ShotLink Plus Delivers Enhanced Fan Experience
Two years ago, the PGA TOUR modernized its ShotLink technology to give fans and players even more advanced statistics and predictive metrics in the future. The PGA TOUR still relies on volunteers with tablets and lasers to manually pinpoint the ball position after every player’s shot from the tees to the fairways. But on each putting green, the organization has replaced lasers with three video cameras pointed at the hole.
The camera system, called ShotLink Plus, allows ShotLink for the first time to track ball movement on the greens and provide a three-dimensional view of the ball path.
That will allow the PGA TOUR to develop new statistics, such as the success rates of putts going from left to right versus right to left, says Don Wallace, the PGA TOUR’s director of operations. It will also help fans gain a better understanding of the game and players’ strategies.
For example, if a golfer hits a chip shot and the ball lands 8 feet beyond the hole, then bounces back and rests within 2 feet of the hole, ShotLink Plus’ ball-in-motion data allows TV broadcasters to break down the physics and the spin rate that allowed that to happen, he says.
“We’ve always captured the ball at rest. Now we can capture the ball in motion,” Wallace says. “We still end up with the same endpoint, but now we know how the ball got there.”
New Data Center Boosts the PGA TOUR’s Compute Power
The PGA TOUR, however, needed more compute power and storage and more bandwidth to process all the video content. So, the IT staff upgraded its data center with Dell EMC VxRail hyperconverged infrastructure appliances and built faster networks to boost performance and reliability — and ensure that ShotLink data gets delivered almost instantaneously to TV broadcasters, onsite LED scoreboards, websites and mobile apps.
That’s important because the PGA TOUR is investing in new mobile apps and digital experiences to improve fan engagement, including gaming opportunities. ShotLink data is critical to that strategy.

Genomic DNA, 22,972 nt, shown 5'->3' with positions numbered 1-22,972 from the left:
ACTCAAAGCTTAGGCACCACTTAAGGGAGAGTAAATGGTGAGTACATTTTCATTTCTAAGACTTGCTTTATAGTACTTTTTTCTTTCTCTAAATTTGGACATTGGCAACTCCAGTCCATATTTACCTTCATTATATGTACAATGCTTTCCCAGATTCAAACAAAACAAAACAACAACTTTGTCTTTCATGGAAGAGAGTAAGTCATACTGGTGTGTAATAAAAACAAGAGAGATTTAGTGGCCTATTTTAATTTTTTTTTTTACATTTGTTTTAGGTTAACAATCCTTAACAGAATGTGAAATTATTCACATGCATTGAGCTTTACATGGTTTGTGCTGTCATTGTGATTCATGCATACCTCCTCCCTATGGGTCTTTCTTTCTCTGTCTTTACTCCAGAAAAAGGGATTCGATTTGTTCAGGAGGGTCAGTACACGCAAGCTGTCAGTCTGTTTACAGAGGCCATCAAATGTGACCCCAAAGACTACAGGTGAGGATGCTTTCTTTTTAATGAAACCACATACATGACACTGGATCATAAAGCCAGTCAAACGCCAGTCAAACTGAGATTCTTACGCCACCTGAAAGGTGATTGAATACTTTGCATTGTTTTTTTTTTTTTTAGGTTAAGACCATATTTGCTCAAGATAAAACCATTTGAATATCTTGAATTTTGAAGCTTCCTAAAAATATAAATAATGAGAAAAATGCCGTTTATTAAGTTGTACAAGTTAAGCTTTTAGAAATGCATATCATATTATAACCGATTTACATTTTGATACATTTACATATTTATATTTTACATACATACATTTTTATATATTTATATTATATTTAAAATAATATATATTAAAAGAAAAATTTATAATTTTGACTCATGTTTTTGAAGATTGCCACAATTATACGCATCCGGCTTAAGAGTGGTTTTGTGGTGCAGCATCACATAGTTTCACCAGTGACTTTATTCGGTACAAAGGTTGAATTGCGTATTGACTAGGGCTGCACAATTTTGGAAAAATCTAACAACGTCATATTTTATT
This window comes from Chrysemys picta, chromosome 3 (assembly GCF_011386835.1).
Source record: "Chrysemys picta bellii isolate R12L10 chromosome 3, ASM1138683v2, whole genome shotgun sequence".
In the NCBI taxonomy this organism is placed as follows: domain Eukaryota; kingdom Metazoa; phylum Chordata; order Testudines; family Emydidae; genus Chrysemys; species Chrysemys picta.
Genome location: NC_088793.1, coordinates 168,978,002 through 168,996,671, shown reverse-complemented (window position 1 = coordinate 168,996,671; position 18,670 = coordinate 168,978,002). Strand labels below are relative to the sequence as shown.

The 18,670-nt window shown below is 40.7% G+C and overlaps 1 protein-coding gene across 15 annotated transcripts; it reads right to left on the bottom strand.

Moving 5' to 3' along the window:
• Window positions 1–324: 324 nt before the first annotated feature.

“If you bet on a player to do well, you are pretty engaged,” says Ken Lovell, PGA TOUR’s senior vice president of ShotLink business operations. “We are pushing hard on reducing latency and making sure the data is available as fast as possible so fans can see what’s happening in real time.”
ShotLink Data Moves Fast Through Fiber Network
The ShotLink Plus camera system uses a tremendous amount of bandwidth. Each camera streams high-definition video at 450 megabits per second. On an 18-hole course with 54 cameras, that’s 24 gigabits per second of video being transmitted at any given time, says Alex Turnbull, PGA TOUR’s director of broadcasting production.
Two years ago, the TOUR started using a fiber-optic network to handle the bandwidth. Before a tournament, TOUR employees spend three days laying fiber across a golf course, Gredenhag says. They place it on top of the grass along the ropes that fans stand behind.
The TOUR also builds a private Wi-Fi network using Cisco Meraki access points. The Wi-Fi, which connects to the fiber network, allows volunteers with tablets to record players’ shots on the fairway as well as on the greens as a backup in case the cameras fail, Gredenhag says. The staff typically installs three access points per hole.
“Everything is about physics and making sure we have a good signal throughout the course,” Lovell says.
When the volunteers, lasers and video cameras capture players’ shot information, the data is fed to an onsite data center within milliseconds via the fiber network, Wallace says.The TOUR replaced its legacy server infrastructure in 2019 with two seven-node Dell EMC VxRail HCI clusters housed inside onsite ShotLink trucks, where TOUR staffers manage the entire operation. Each cluster runs 35 virtual servers and houses 300 terabytes of storage.